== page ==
There’s a meme going around Facebook about chronic pain. Imagine if your visit to the doctor was like a fire crew coming to a burning house. You tell them, there’s smoke coming out the roof, my gutters are dropping fire water into the yard, my bookshelf, television, and curtains are all on fire. I need help. The doctor says, “well you’re probably just going to have to deal with the curtains being on fire. What about the couch that’s on fire?”

You reply, “oh, the couch is always on fire. I just ignore that.”

Pretty quickly you start to see just how silly and foolish the approach to treating pain is. And that’s because the main thing that they use to put out the fire–water–is suddenly not available. Nope, can’t use water because someone might use too much of it. People might turn to illegal water sources to get their water. People might become addicted to water.

September is chronic pain awareness month, and I’d like to talk to you about what it’s like to live with chronic pain.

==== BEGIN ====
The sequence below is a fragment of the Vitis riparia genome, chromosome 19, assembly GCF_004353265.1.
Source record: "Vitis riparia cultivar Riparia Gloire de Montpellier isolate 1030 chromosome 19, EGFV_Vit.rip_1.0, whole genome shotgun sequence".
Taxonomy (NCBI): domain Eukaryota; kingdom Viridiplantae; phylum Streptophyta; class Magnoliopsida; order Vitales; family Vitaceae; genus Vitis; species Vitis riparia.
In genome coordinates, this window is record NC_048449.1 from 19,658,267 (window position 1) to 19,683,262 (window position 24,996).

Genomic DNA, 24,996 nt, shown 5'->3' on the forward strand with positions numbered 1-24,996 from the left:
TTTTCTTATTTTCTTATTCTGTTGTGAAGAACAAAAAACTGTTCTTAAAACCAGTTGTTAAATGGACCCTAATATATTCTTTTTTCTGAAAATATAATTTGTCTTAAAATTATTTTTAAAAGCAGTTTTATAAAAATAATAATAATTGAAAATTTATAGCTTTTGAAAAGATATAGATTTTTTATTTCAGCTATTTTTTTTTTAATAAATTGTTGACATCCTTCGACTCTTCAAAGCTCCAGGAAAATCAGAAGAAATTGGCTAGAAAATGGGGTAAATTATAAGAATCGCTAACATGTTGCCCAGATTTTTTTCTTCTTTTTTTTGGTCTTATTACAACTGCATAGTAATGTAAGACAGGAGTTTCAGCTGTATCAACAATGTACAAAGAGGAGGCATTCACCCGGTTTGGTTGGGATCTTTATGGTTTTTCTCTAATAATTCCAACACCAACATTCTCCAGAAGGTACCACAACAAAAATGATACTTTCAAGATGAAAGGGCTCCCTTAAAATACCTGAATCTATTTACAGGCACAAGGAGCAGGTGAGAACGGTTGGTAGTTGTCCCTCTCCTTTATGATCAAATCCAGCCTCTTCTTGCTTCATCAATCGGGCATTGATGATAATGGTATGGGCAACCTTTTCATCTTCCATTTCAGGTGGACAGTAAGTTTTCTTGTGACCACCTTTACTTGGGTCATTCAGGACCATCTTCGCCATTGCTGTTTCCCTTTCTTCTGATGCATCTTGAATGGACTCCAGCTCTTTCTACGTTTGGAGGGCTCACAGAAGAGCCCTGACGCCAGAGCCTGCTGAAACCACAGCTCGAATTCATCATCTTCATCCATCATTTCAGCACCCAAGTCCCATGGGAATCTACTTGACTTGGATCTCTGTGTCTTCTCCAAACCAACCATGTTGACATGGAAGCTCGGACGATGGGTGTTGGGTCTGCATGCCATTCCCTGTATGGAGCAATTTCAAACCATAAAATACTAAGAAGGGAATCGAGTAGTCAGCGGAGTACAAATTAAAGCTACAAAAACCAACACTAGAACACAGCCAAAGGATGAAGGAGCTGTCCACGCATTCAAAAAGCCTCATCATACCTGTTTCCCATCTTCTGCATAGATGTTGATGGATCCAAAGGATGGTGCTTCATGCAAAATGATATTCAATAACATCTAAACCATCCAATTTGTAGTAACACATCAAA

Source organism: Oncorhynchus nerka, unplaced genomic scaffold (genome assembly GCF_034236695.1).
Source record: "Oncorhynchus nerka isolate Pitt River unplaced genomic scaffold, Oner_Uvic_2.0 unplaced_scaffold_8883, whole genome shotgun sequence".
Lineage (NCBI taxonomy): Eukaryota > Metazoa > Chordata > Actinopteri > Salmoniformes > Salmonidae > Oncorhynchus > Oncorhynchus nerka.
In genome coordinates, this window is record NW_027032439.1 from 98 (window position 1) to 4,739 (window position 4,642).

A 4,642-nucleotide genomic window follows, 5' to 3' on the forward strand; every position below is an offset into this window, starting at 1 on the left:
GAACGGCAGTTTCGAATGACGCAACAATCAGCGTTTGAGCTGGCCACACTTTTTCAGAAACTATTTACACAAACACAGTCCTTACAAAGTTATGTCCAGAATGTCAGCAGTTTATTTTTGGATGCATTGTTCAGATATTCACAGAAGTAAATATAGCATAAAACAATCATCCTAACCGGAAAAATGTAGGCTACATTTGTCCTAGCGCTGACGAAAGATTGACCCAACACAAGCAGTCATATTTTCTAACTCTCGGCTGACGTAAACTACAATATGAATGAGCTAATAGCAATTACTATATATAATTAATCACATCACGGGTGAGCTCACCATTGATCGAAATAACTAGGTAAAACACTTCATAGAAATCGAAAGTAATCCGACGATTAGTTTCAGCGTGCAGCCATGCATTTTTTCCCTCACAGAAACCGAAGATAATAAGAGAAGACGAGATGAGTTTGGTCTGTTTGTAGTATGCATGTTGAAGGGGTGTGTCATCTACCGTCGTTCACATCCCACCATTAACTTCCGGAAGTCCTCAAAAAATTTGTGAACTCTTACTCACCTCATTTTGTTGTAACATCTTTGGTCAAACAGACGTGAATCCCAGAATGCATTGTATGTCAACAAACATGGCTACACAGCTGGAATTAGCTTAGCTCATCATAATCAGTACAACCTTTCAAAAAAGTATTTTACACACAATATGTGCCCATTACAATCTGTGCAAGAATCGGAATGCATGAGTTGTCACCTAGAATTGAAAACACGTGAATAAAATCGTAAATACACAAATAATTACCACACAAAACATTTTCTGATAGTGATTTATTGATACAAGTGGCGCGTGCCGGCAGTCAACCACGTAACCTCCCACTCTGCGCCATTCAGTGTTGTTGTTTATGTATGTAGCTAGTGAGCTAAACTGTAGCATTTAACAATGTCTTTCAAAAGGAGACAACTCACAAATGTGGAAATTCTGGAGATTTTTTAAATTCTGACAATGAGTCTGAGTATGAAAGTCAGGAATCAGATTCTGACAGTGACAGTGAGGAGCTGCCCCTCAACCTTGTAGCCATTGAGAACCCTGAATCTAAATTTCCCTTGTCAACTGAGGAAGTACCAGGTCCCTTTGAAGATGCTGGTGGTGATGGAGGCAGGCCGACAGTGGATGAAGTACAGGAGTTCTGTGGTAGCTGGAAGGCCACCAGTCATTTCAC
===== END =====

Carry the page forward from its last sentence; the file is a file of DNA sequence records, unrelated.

My experience is different from many because due to the rural nature of where I live and the lack of medical choices, I don’t have any medical care. As soon as a doctor hears that you’re a pain patient, there’s “nothing they do can for you.” If you, like me, have fibromyalgia which doesn’t show up on any blood tests in this backwards neck of the woods. (There is a blood test that looks promising, but is under study right now.), well they tell you that you’re faking it. That it’s all in your head. And you can’t get any medical care. Since most of my readers are women, I feel pretty comfortable sharing that I can’t even get birth control pills because flat out no one wants to deal with a chronic pain patient when it comes to medical care.

So why do I talk about my chronic pain? I do so because while there is a month devoted to chronic pain awareness, we need more awareness. With awareness there will be more empathy in the medical community. With awareness we’ll have fewer politicians talking about the opioid crisis without mentioning chronic pain patients. With awareness we might have more money devoted to chronic pain research, rather than the paltry amount that’s now given to it.

I speak to remove the stigma surrounding chronic pain. I speak because there are those who can’t.

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